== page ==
The pandemic, and the restrictive measures it resulted in, have highlighted the need for recreational spaces in Belgian cities, including open-air public pools. And though the pandemic is, hopefully, nearing an end, the public desire for swimming remains strong.
Following the opening of its open-air swimming pool in Anderlecht last year, POOL IS COOL has been in touch with various cities – especially in Flanders – which are looking to create public facilities where residents can cool off. This includes Leuven, which asked the organisation to help set up a swimming zone in the Vaartkom, currently under redevelopment.
“Today the public space around the Vaartkom basin is a leftover of the past and needs a redesign to become a welcoming place. The proposed swimming zone was taken up by politicians with the idea of providing residents with a place that you would not otherwise find in Leuven and its surroundings,” POOL IS COOL’s Paul Steinbrück told The Brussels Times.
He added that, if all goes well, people should be able to bathe in a natural swimming pond with room for 70 people in the centre of Leuven from 2024 onwards.
The city’s mayor, Mohamed Ridouani, was at the forefront of this decision, stressing the importance of the fact that public space is not a residual space, but a way to “stimulate encounters and connect people.”
After all, a city is more than just buildings: public space is very important; it is a place for people, especially those who do not have a garden or a small terrace. The coronavirus crisis further emphasised the importance of pleasant, high-quality public spaces, which we will continue to invest heavily in,” he told The Brussels Times.
Shift in authorities’ mentality
Steinbrück explained that this project responds to a shift in mentality. In the Brussels region, POOL IS COOL had to campaign hard for pool-related projects and look for public partners to gain the necessary financial and administrative support.
“In Leuven, the roles were completely reversed. There, the idea came from the city, it was their initiative,” he said adding that the idea of open-air swimming in cities is growing in popularity all over Belgium, especially in Flanders.
“This shift is also happening in Wallonia, but the governments are exploring it more on the Flemish side, in cities such as Bruges, where there has been a swimming place for a couple of years already, and in Mechelen, there was a first test last year with a temporary installation.”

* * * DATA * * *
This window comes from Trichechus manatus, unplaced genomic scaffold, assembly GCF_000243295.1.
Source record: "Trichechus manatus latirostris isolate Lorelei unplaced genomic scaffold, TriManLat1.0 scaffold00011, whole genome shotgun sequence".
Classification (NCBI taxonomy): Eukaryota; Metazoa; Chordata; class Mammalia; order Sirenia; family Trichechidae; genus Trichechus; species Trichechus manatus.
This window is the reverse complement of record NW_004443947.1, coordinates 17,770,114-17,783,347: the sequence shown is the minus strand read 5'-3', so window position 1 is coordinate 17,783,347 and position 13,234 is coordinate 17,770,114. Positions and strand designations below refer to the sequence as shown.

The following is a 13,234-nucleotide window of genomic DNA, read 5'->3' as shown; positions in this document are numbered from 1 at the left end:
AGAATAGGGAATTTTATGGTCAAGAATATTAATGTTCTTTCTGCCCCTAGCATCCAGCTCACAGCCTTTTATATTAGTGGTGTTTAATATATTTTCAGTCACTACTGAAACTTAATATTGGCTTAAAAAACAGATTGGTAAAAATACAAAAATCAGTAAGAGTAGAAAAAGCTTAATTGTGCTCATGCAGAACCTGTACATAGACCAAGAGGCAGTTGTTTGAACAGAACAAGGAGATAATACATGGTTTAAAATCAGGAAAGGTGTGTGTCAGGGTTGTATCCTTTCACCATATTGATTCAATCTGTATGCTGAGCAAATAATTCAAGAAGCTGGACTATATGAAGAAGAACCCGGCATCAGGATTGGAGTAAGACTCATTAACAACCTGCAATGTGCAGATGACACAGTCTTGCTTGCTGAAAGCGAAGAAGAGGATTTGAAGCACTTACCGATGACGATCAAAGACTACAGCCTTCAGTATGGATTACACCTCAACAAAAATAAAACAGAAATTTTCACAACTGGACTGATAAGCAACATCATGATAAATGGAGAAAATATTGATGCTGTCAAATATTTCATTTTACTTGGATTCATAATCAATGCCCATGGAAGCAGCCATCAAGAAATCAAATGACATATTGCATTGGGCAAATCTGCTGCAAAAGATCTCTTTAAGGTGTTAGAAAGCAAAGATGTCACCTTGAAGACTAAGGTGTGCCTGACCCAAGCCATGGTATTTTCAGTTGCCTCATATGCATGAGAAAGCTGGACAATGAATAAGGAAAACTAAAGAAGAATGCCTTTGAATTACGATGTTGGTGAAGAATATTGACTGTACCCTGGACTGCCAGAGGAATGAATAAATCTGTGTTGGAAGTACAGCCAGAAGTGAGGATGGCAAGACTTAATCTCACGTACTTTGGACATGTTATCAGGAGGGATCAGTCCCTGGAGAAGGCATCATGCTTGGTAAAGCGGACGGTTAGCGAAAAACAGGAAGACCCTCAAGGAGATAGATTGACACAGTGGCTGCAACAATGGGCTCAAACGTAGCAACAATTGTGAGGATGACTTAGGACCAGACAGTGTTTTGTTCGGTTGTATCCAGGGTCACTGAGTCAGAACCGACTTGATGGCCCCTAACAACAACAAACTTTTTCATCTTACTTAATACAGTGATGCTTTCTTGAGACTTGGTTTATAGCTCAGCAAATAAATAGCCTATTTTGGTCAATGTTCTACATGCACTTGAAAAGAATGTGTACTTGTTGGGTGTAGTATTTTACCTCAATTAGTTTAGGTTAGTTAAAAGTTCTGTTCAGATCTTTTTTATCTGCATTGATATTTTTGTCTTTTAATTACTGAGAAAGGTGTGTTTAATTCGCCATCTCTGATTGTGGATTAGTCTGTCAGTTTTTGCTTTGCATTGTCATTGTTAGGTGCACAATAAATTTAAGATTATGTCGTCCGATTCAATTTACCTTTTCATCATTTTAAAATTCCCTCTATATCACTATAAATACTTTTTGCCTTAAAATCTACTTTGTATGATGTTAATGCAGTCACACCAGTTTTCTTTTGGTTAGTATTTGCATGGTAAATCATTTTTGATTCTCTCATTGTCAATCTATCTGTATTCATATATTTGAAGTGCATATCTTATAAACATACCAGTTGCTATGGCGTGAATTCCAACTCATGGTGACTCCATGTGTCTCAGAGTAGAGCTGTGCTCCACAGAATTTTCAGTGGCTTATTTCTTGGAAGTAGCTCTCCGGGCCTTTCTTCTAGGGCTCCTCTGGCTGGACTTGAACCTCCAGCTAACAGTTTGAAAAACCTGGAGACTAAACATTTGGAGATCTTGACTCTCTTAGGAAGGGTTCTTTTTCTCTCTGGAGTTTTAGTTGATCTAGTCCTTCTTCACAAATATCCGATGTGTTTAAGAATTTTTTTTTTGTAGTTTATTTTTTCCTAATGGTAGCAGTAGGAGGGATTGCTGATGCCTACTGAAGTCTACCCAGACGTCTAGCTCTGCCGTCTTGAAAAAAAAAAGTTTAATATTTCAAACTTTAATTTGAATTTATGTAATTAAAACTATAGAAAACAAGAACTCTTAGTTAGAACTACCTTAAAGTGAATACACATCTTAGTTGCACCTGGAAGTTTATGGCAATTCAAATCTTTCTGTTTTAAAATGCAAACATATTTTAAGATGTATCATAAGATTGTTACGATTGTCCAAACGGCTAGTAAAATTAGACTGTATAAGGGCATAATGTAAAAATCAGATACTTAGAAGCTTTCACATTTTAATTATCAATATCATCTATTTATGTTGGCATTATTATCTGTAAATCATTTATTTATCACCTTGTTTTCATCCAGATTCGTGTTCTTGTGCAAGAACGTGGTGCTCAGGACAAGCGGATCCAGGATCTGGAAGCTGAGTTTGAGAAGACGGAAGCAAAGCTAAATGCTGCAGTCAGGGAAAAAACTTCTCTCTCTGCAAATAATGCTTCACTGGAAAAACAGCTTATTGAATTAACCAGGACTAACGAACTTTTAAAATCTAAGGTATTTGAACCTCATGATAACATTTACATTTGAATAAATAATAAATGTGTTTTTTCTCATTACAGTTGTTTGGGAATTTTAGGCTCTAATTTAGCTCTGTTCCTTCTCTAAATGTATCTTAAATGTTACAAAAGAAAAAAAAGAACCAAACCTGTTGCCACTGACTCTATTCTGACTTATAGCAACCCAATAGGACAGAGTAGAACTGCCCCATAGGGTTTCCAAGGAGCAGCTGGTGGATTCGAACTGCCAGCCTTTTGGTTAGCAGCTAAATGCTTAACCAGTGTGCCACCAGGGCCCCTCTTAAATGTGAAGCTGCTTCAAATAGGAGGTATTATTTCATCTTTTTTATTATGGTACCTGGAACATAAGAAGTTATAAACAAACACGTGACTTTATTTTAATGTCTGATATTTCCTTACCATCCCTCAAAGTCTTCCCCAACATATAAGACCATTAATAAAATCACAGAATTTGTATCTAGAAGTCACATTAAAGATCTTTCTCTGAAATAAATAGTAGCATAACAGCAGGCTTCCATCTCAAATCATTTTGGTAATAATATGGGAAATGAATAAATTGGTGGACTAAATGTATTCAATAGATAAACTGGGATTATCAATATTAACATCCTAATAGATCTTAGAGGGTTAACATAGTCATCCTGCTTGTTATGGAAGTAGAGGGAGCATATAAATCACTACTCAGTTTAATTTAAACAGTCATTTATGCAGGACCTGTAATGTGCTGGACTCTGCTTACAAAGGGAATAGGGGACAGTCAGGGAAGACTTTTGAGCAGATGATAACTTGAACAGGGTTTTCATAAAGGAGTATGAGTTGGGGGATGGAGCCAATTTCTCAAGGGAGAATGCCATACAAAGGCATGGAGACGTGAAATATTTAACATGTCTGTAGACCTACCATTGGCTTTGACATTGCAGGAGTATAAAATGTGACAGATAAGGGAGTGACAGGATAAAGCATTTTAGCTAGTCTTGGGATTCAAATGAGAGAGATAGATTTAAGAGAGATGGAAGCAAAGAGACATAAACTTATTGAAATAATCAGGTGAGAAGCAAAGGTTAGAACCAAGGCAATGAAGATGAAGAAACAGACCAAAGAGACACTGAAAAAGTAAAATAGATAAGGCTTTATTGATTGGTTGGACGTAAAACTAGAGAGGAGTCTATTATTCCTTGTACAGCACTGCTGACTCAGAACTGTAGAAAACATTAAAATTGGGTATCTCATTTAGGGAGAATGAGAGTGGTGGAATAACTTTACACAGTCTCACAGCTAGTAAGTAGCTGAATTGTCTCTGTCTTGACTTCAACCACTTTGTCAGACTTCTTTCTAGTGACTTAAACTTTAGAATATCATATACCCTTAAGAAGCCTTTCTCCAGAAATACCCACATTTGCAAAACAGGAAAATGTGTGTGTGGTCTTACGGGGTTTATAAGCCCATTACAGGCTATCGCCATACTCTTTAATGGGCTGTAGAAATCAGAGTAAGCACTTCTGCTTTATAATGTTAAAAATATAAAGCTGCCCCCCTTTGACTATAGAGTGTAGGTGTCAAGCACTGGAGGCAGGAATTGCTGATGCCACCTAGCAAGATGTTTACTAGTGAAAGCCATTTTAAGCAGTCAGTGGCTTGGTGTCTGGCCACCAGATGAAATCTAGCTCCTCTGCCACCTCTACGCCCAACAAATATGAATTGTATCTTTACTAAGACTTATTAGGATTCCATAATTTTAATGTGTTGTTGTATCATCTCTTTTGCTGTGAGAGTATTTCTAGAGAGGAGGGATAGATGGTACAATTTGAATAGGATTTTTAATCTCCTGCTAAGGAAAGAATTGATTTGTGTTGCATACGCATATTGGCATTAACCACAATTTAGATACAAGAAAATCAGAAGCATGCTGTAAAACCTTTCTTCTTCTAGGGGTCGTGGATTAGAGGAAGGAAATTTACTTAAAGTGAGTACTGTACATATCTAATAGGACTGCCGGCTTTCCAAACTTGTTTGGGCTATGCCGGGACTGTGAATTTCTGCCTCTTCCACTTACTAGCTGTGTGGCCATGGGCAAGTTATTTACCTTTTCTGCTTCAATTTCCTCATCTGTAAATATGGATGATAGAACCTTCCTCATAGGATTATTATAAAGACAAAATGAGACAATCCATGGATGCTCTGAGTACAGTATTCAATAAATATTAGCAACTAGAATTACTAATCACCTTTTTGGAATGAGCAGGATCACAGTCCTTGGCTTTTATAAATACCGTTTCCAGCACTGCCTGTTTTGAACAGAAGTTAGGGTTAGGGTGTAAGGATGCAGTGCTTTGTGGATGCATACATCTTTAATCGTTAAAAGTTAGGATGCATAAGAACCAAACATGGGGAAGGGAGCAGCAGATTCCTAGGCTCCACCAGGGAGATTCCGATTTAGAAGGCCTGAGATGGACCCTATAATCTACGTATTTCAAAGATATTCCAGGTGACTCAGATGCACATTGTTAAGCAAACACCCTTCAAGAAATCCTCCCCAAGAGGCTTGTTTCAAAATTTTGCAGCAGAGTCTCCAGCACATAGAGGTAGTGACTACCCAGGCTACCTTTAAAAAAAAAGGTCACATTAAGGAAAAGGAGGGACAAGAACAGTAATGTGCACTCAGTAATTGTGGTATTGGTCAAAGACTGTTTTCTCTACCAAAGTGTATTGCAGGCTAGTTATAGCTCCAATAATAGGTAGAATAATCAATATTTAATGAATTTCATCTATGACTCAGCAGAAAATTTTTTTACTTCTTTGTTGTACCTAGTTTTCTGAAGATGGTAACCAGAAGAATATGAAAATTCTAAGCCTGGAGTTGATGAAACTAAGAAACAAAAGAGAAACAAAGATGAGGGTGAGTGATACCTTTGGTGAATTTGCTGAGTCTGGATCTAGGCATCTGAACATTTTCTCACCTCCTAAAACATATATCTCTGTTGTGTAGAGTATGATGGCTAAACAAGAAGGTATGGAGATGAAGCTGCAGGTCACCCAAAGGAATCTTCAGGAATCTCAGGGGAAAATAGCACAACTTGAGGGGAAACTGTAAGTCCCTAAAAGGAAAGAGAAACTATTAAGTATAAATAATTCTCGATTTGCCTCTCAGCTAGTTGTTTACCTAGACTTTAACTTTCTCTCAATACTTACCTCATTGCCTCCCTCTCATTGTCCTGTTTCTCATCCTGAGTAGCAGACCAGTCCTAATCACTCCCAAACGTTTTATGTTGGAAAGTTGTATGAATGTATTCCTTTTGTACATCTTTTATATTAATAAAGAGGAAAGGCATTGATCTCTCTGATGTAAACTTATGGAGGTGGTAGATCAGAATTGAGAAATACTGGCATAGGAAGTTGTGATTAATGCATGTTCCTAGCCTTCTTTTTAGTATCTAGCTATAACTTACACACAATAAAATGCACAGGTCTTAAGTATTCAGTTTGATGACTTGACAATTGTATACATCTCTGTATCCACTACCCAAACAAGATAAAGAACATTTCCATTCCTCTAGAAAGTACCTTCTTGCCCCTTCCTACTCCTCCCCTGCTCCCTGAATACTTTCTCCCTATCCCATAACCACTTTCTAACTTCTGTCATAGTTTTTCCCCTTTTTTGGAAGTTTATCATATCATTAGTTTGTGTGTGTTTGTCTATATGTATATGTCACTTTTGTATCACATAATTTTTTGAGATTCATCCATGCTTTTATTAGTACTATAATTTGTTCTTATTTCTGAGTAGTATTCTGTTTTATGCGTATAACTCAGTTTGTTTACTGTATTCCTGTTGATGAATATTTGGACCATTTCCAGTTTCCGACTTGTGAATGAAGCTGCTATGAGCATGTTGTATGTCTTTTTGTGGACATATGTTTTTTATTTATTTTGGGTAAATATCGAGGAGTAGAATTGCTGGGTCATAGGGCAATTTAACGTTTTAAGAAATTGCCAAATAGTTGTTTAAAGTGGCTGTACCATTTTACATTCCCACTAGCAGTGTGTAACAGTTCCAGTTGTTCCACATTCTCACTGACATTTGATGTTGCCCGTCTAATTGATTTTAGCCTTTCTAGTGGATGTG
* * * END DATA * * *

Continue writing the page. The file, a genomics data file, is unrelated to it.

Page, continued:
“We are not yet being asked to take on an organisational role, but rather to exchange experiences and then see how cities can make it happen. We would definitely like to see this grow,” Steinbrück said.
He added that he hopes this shift will also hopefully happen in Brussels in due course, but that, “unfortunately we are still not there, even after the first year of FLOW.”
“We notice that, in Brussels, it remains complex, especially when it comes to temporary projects. Some politicians are far more receptive to the importance and benefits of the projects than others.”
But even in Brussels, political support is growing for these projects, with Pascal Smet, State Secretary for Urban Development, a long-time proponent of open-air swimming in the city.
“Those who do not have the opportunity to go to Cannes or Knokke in the summer, also deserve relaxation in the water. With this swimming pool five minutes from the city centre, that is possible. We owe it to the young people of Brussels,” Smet said.
Just last week, its government agreed to partially fund an open-air swimming pool on the roof of Manufakture in Anderlecht which will look out to the city’s skyline. The Brussels government said that the accessibility of the pool by public transport will ensure all Brussels citizens can enjoy it.
Activism turned social necessity
In response to cities increasingly approaching POOL IS COOL, a new non-profit organisation named POP will be created. This stands for Project Operation Partner and aims to “help authorities or organisations to manage public infrastructure and activities in a socially relevant way.”
While POOL IS COOL grew from activism, based on public disobedience manifesting itself through people illegally jumping into fountains due to the lack of public swimming infrastructures, POP is an organisation that responds to requests from partners so that people don’t feel the need to bathe in unsuitable locations.
“Both are related in many ways, the basic ambition to make outdoor swimming and other public infrastructures accessible to everyone is present in both organisations; it’s more the way of working that differs,” Steinbrück explained.
Unlike other commercial organisations that could have taken on the Leuven project, this vision is socially-motivated rather than profit-driven. Looking towards the future, Steinbrück believes that open-air swimming is here for the long run and that the trend will continue to grow.
“For example at the Flemish level, there are ambitions to adapt regulations so that swimming spots can be created elsewhere without a restrictive framework, this could allow for wild swimming as is possible in Switzerland or Scandinavia.”
He added that he predicts a simple approach to open-air swimming will be central to this trend, managed by a small team.
“There is a clear interest throughout the entire population, people of all ages go swimming, and they now do it all year round. It doesn’t have to be so complicated and technical and expensive with bells and whistles, it can also be done in a simple and cheap way,” he concluded.